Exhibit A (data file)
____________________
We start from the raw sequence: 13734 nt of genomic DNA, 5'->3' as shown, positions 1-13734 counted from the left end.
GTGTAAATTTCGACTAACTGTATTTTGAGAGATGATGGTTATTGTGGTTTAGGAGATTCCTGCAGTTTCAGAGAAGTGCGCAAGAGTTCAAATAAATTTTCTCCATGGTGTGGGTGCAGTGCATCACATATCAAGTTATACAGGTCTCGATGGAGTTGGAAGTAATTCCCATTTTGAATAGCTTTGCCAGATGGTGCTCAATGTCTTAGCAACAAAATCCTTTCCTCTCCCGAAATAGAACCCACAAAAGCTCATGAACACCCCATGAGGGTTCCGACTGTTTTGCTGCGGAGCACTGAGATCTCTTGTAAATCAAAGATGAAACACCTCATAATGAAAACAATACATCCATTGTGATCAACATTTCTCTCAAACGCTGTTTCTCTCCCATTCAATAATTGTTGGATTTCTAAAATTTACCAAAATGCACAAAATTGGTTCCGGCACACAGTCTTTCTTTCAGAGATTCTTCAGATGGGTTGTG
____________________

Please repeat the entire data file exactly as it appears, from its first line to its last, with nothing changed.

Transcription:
We start from the raw sequence: 13734 nt of genomic DNA, 5'->3' as shown, positions 1-13734 counted from the left end.
GTGTAAATTTCGACTAACTGTATTTTGAGAGATGATGGTTATTGTGGTTTAGGAGATTCCTGCAGTTTCAGAGAAGTGCGCAAGAGTTCAAATAAATTTTCTCCATGGTGTGGGTGCAGTGCATCACATATCAAGTTATACAGGTCTCGATGGAGTTGGAAGTAATTCCCATTTTGAATAGCTTTGCCAGATGGTGCTCAATGTCTTAGCAACAAAATCCTTTCCTCTCCCGAAATAGAACCCACAAAAGCTCATGAACACCCCATGAGGGTTCCGACTGTTTTGCTGCGGAGCACTGAGATCTCTTGTAAATCAAAGATGAAACACCTCATAATGAAAACAATACATCCATTGTGATCAACATTTCTCTCAAACGCTGTTTCTCTCCCATTCAATAATTGTTGGATTTCTAAAATTTACCAAAATGCACAAAATTGGTTCCGGCACACAGTCTTTCTTTCAGAGATTCTTCAGATGGGTTGTG